Noelle thought that ministry success looked like saving Northern Ireland and building the church, but the opposite happened. Ministry success looked like abiding in Him and then the fruit comes; maybe not in numbers, but in integrity, honesty, and healing.
[bctt tweet=”“The fruit doesn’t always look like numbers. The fruit looks like integrity, and honesty, and healing.” – Noelle Rhodes” via=”no”]
She and Troy started working with another church and those were “the best years of our ministry.” During this time, another American missionary couple mentored them. They were also able to get a diagnosis for her son: he was hearing impaired.
How Noelle Defines Leadership
[bctt tweet=”“Leadership is being willing to let others watch your life. A good leader will continually say, ‘Look at me not because I have the answer, but because I’m following the answer.’”” via=”no”]
Also, remember that you are a sheep. A good leader admits her mistakes and moves forward in grace and forgiveness.
Dealing with Isolation in Ministry
As leaders, we often erroneously believe that we cannot let people know about our mistakes. We don’t want our mistakes to negatively impact the spirituality of our people. We think it’s better to hide and deal with it ourselves than to let people in.
But isolation in ministry is not the example Jesus set for us. He didn’t do “lonely leadership.” Jesus was born into a family, lived in a community, and then invited 12 disciples into His work.
Sometimes we don’t invite people because we don’t want to get hurt, but Jesus was extremely vulnerable and invited people, even when He knew they’d hurt Him.
We worry that if we tell others our struggles, it may impact our husband and kids. You need discernment. Before you share, talk with your family, spouse, and the Lord about whether to share it with your congregation.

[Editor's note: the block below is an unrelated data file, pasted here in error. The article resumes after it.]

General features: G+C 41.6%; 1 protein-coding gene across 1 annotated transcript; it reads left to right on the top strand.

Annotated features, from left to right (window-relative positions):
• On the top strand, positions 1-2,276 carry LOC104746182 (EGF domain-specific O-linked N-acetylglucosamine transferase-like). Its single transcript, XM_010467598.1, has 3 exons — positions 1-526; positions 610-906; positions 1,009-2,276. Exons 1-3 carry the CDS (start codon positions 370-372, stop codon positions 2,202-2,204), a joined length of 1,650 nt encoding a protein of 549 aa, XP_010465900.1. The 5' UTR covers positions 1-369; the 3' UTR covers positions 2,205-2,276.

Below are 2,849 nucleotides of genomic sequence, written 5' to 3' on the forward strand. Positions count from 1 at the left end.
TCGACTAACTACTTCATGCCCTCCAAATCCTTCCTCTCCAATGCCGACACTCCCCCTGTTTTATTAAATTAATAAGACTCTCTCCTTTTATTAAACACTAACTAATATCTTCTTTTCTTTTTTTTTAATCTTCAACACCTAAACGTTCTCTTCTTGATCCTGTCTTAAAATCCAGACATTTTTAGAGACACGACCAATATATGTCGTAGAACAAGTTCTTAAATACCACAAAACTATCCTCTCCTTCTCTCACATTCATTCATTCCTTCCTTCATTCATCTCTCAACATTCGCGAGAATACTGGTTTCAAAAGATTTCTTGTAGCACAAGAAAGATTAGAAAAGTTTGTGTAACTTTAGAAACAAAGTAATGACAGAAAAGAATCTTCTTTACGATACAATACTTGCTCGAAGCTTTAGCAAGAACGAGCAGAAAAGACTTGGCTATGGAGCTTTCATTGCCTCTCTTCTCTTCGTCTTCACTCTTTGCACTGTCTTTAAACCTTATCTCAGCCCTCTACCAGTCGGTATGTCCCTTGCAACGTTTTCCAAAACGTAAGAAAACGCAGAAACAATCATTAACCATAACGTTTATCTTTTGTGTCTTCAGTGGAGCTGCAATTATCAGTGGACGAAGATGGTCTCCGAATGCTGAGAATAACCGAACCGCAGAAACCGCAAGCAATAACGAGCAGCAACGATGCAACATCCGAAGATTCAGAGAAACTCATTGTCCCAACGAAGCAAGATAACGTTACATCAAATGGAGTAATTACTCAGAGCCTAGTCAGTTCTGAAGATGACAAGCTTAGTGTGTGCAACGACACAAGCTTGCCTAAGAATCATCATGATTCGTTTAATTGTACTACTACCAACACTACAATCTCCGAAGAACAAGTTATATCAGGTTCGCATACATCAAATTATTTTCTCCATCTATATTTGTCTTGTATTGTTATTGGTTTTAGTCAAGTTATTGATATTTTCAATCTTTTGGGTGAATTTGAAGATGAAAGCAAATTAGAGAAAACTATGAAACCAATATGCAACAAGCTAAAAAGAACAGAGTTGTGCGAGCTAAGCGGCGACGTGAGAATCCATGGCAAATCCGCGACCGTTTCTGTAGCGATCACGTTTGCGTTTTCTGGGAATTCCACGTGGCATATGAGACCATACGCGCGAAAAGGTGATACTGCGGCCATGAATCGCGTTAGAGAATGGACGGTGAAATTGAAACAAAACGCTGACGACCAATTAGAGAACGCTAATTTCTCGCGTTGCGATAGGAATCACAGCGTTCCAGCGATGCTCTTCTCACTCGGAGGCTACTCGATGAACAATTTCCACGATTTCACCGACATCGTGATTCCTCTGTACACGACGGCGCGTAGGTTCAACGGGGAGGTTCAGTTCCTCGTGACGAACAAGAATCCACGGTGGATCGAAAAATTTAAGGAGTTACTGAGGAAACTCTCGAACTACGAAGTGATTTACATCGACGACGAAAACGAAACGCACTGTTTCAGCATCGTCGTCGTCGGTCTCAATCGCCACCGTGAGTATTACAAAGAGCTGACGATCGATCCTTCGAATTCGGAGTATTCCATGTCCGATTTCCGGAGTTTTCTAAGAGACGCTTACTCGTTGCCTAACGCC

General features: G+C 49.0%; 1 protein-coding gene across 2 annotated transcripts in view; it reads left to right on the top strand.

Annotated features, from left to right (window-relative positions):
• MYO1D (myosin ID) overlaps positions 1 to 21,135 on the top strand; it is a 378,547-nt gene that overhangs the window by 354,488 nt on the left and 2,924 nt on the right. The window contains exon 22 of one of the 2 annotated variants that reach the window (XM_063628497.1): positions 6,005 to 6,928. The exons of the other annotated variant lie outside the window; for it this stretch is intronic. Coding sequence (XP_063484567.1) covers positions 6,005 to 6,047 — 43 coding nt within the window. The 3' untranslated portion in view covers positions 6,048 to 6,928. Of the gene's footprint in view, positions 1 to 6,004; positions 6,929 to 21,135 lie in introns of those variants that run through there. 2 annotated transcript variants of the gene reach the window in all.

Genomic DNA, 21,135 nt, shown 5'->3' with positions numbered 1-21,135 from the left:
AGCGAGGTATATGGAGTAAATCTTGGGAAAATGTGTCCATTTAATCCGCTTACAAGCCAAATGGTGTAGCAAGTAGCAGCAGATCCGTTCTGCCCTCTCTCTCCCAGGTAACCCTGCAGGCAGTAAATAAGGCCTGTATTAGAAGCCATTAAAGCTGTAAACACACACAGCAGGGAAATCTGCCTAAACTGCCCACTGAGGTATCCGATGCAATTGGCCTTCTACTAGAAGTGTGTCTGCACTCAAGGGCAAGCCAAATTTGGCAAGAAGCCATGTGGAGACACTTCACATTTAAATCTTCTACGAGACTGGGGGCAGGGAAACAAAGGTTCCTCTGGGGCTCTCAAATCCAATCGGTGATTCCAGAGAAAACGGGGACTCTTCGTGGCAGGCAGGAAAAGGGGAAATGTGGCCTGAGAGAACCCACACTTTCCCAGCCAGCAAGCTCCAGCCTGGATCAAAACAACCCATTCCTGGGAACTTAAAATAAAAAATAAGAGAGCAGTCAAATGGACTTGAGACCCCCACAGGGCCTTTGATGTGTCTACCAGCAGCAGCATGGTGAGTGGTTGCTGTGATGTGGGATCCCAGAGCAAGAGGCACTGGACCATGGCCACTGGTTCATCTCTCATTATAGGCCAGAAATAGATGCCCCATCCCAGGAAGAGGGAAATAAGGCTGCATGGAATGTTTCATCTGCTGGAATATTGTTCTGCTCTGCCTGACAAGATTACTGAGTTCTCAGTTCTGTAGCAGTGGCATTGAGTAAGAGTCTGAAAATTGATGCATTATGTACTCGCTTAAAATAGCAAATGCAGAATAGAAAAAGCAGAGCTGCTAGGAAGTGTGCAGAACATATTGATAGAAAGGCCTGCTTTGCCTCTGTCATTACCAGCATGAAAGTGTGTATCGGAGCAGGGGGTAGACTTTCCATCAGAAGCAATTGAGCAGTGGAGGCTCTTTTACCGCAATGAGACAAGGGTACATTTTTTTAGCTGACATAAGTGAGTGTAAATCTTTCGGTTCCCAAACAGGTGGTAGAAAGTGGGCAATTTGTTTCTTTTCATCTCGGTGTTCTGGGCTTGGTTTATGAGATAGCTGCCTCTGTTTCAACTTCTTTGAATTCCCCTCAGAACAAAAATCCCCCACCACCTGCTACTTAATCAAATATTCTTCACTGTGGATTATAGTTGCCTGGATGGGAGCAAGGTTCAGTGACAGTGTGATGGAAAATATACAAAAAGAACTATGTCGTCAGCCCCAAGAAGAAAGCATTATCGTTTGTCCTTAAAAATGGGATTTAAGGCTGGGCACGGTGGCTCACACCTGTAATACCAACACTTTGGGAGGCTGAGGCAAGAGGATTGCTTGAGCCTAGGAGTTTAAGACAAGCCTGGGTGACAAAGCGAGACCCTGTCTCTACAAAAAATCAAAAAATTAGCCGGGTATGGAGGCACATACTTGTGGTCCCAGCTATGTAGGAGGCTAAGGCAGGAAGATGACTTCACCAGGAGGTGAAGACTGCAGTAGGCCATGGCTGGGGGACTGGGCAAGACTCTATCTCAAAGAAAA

Developing Friendships in Ministry
It’s difficult to make relationships with other leaders for two reasons:
- We’re really busy.
- We silently compare and compete with others in ministry.
[bctt tweet=”“If you want to find true friendship, you have to be vulnerable, and you have to be consistent.”” via=”no”]
When Noelle is building friendships, she doesn’t look for success in ministry. but someone who looks sane, someone who is real and honest, and who regularly cultivates joy and peace in her life.
[bctt tweet=”“Time is the currency of trust.”” via=”no”]
As a Christian woman leader looking for friends, ask:
- Who is sane?
- Who can I regularly spend time with?
- Who can I trust?
Once you find your people, you’ll slowly become more and more vulnerable.
“Friendship is really about consistency.”
Communicating About Crisis Situations as Leaders
Sometimes in leadership, we have crisis situations in our lives, like Noelle’s struggle with anxiety and depression.
Noelle shares this advice for us when dealing with situations like these:
When a crisis happens and you conceal it, it breeds confusion and people fill in the gaps with their own worst-case scenario.
When you accurately communicate, it breeds compassion. Your community can’t offer compassion unless they know what’s going on.
[bctt tweet=”“When you conceal the matter, it breeds confusion… when you communicate appropriately what’s going on, it breeds compassion.”” via=”no”]
It’s a scary thought to share private pain to your congregation, but concealing it will delay the healing process.
The Importance of Friendships as a Leader
- it takes vulnerability to reach out,
- you’re not the only lonely one,
- and not every person will be someone you connect with.
[bctt tweet=”“If you are lonely, and you need a friend, you’re going to need to create space in your life for that.”” via=”no”]
Your emotional, mental, and spiritual health are all parts of your ministry. You need relationships to become the best you, and we are meant for community as the body of Christ.
Cultivating deep, meaningful friendships will help you be a good wife, a good mother, and a good leader.
Leaders Are Learners:
Noelle loves podcast and the Enneagram. She has been studying and reading a lot from C.S. Lewis recently. Her recommendation is Readings for Meditation and Reflection.
Connect with Noelle Rhodes:
Noelle is your friend who encourages lonely, weary, and discouraged Christian leaders. She is the host of Monday School – a podcast devotional and the co-pastor of Hub Lakes Church. She is the wife of her beloved good-looking hillbilly Troy and the honored mother of the two most wildest and most wonderful human beings ever to exist. If you are ever in the North Jersey/NYC area, you are officially invited over to her house for a good cup of coffee and bagel. She means that.